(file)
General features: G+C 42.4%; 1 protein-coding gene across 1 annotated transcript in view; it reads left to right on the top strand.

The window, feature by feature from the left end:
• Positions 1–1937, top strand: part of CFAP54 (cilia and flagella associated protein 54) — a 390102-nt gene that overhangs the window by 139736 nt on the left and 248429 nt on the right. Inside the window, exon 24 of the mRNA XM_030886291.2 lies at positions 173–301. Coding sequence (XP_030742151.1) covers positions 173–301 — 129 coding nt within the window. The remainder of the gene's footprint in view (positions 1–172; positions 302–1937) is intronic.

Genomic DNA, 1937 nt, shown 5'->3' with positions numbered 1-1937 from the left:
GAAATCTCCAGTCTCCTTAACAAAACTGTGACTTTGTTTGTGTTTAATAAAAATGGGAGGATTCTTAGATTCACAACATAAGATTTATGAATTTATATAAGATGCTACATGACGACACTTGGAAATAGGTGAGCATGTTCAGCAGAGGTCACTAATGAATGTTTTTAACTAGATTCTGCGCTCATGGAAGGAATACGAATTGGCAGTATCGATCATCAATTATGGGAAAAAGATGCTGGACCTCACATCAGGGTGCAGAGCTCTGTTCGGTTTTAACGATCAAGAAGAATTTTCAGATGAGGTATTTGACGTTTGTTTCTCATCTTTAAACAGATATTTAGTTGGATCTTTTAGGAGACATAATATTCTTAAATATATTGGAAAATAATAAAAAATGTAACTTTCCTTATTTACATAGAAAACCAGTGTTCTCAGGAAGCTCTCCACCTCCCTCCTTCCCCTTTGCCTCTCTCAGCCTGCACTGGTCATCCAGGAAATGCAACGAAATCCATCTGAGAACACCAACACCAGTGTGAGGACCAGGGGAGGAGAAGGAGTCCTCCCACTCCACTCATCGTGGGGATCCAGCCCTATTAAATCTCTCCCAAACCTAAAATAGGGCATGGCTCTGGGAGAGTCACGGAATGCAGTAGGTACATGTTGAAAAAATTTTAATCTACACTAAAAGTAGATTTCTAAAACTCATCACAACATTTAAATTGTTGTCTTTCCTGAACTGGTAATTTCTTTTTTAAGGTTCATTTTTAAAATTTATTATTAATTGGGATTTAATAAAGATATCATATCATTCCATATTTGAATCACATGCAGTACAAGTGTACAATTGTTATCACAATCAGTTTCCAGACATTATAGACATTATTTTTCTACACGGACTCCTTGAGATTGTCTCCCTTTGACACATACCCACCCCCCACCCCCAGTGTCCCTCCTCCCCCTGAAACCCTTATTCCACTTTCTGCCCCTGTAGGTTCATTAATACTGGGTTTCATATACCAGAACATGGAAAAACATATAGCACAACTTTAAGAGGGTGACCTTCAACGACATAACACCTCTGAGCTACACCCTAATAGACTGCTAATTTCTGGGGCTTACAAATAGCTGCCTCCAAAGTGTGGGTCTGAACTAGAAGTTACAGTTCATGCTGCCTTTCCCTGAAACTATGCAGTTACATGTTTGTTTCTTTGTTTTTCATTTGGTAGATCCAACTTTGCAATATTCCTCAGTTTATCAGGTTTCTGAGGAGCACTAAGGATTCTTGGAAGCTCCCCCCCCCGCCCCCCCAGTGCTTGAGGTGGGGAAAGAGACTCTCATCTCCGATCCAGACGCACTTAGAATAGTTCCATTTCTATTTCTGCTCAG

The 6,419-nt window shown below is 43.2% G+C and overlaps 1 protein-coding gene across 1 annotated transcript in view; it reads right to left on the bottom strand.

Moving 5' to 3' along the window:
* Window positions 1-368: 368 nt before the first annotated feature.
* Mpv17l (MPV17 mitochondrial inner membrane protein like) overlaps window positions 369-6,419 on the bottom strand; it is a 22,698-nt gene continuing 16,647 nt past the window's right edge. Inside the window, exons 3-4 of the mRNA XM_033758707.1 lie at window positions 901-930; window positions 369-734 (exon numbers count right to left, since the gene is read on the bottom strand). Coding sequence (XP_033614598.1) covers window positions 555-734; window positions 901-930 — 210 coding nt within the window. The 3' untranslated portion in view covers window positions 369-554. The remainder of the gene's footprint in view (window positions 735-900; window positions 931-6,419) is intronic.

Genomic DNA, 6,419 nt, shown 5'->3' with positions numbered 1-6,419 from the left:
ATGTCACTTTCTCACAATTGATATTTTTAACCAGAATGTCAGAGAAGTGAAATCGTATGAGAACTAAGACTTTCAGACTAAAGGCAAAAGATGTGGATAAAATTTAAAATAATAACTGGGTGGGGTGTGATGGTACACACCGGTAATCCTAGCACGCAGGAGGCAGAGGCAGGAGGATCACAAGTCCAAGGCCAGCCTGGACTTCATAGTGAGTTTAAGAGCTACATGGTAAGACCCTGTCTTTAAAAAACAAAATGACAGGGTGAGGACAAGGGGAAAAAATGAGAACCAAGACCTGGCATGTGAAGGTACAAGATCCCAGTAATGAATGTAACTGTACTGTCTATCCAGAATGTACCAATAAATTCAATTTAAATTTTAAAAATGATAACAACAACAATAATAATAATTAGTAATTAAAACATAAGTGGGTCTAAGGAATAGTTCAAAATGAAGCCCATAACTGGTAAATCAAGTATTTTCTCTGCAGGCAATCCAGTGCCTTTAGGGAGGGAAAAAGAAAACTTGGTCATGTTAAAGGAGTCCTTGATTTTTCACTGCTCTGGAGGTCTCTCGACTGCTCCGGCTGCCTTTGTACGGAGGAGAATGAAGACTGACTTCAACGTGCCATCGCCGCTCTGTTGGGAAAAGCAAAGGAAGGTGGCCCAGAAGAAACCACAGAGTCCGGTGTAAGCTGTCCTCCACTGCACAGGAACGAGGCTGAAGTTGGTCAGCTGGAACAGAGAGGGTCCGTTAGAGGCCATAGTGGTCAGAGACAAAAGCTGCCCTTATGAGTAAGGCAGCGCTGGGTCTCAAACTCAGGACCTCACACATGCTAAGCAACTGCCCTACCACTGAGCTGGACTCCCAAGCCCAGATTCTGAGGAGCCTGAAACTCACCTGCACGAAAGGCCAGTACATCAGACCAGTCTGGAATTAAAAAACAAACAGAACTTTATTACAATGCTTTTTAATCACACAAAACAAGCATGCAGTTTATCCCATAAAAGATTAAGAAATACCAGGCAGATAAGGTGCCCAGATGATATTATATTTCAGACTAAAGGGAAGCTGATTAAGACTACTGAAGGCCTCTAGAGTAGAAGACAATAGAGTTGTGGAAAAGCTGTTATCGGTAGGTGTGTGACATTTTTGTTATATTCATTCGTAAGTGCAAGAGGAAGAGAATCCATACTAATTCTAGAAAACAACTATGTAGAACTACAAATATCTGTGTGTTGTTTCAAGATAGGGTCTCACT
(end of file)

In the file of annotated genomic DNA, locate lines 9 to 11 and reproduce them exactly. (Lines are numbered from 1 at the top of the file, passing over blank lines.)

* Mpv17l (MPV17 mitochondrial inner membrane protein like) overlaps window positions 369-6,419 on the bottom strand; it is a 22,698-nt gene continuing 16,647 nt past the window's right edge. Inside the window, exons 3-4 of the mRNA XM_033758707.1 lie at window positions 901-930; window positions 369-734 (exon numbers count right to left, since the gene is read on the bottom strand). Coding sequence (XP_033614598.1) covers window positions 555-734; window positions 901-930 — 210 coding nt within the window. The 3' untranslated portion in view covers window positions 369-554. The remainder of the gene's footprint in view (window positions 735-900; window positions 931-6,419) is intronic.

Genomic DNA, 6,419 nt, shown 5'->3' with positions numbered 1-6,419 from the left:
ATGTCACTTTCTCACAATTGATATTTTTAACCAGAATGTCAGAGAAGTGAAATCGTATGAGAACTAAGACTTTCAGACTAAAGGCAAAAGATGTGGATAAAATTTAAAATAATAACTGGGTGGGGTGTGATGGTACACACCGGTAATCCTAGCACGCAGGAGGCAGAGGCAGGAGGATCACAAGTCCAAGGCCAGCCTGGACTTCATAGTGAGTTTAAGAGCTACATGGTAAGACCCTGTCTTTAAAAAACAAAATGACAGGGTGAGGACAAGGGGAAAAAATGAGAACCAAGACCTGGCATGTGAAGGTACAAGATCCCAGTAATGAATGTAACTGTACTGTCTATCCAGAATGTACCAATAAATTCAATTTAAATTTTAAAAATGATAACAACAACAATAATAATAATTAGTAATTAAAACATAAGTGGGTCTAAGGAATAGTTCAAAATGAAGCCCATAACTGGTAAATCAAGTATTTTCTCTGCAGGCAATCCAGTGCCTTTAGGGAGGGAAAAAGAAAACTTGGTCATGTTAAAGGAGTCCTTGATTTTTCACTGCTCTGGAGGTCTCTCGACTGCTCCGGCTGCCTTTGTACGGAGGAGAATGAAGACTGACTTCAACGTGCCATCGCCGCTCTGTTGGGAAAAGCAAAGGAAGGTGGCCCAGAAGAAACCACAGAGTCCGGTGTAAGCTGTCCTCCACTGCACAGGAACGAGGCTGAAGTTGGTCAGCTGGAACAGAGAGGGTCCGTTAGAGGCCATAGTGGTCAGAGACAAAAGCTGCCCTTATGAGTAAGGCAGCGCTGGGTCTCAAACTCAGGACCTCACACATGCTAAGCAACTGCCCTACCACTGAGCTGGACTCCCAAGCCCAGATTCTGAGGAGCCTGAAACTCACCTGCACGAAAGGCCAGTACATCAGACCAGTCTGGAATTAAAAAACAAACAGAACTTTATTACAATGCTTTTTAATCACACAAAACAAGCATGCAGTTTATCCCATAAAAGATTAAGAAATACCAGGCAGATAAGGTGCCCAGATGATATTATATTTCAGACTAAAGGGAAGCTGATTAAGACTACTGAAGGCCTCTAGAGTAGAAGACAATAGAGTTGTGGAAAAGCTGTTATCGGTAGGTGTGTGACATTTTTGTTATATTCATTCGTAAGTGCAAGAGGAAGAGAATCCATACTAATTCTAGAAAACAACTATGTAGAACTACAAATATCTGTGTGTTGTTTCAAGATAGGGTCTCACT